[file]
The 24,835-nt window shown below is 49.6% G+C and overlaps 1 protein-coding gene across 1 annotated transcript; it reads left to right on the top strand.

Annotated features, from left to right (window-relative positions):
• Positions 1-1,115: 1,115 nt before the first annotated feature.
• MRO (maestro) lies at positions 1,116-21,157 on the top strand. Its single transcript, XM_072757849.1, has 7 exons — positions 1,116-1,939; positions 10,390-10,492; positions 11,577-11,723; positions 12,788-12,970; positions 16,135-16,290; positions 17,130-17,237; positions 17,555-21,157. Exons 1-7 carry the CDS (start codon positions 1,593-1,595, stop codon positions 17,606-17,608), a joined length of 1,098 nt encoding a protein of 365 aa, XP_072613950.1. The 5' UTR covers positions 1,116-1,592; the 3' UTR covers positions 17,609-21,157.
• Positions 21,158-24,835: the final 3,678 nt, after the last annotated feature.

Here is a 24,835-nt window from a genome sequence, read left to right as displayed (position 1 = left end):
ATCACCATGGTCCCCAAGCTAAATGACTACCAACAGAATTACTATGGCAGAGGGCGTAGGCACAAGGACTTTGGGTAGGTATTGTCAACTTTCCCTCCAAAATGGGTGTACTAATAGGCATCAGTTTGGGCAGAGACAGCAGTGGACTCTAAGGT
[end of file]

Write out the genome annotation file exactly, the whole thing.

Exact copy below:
The 24,835-nt window shown below is 49.6% G+C and overlaps 1 protein-coding gene across 1 annotated transcript; it reads left to right on the top strand.

Annotated features, from left to right (window-relative positions):
• Positions 1-1,115: 1,115 nt before the first annotated feature.
• MRO (maestro) lies at positions 1,116-21,157 on the top strand. Its single transcript, XM_072757849.1, has 7 exons — positions 1,116-1,939; positions 10,390-10,492; positions 11,577-11,723; positions 12,788-12,970; positions 16,135-16,290; positions 17,130-17,237; positions 17,555-21,157. Exons 1-7 carry the CDS (start codon positions 1,593-1,595, stop codon positions 17,606-17,608), a joined length of 1,098 nt encoding a protein of 365 aa, XP_072613950.1. The 5' UTR covers positions 1,116-1,592; the 3' UTR covers positions 17,609-21,157.
• Positions 21,158-24,835: the final 3,678 nt, after the last annotated feature.

Here is a 24,835-nt window from a genome sequence, read left to right as displayed (position 1 = left end):
ATCACCATGGTCCCCAAGCTAAATGACTACCAACAGAATTACTATGGCAGAGGGCGTAGGCACAAGGACTTTGGGTAGGTATTGTCAACTTTCCCTCCAAAATGGGTGTACTAATAGGCATCAGTTTGGGCAGAGACAGCAGTGGACTCTAAGGT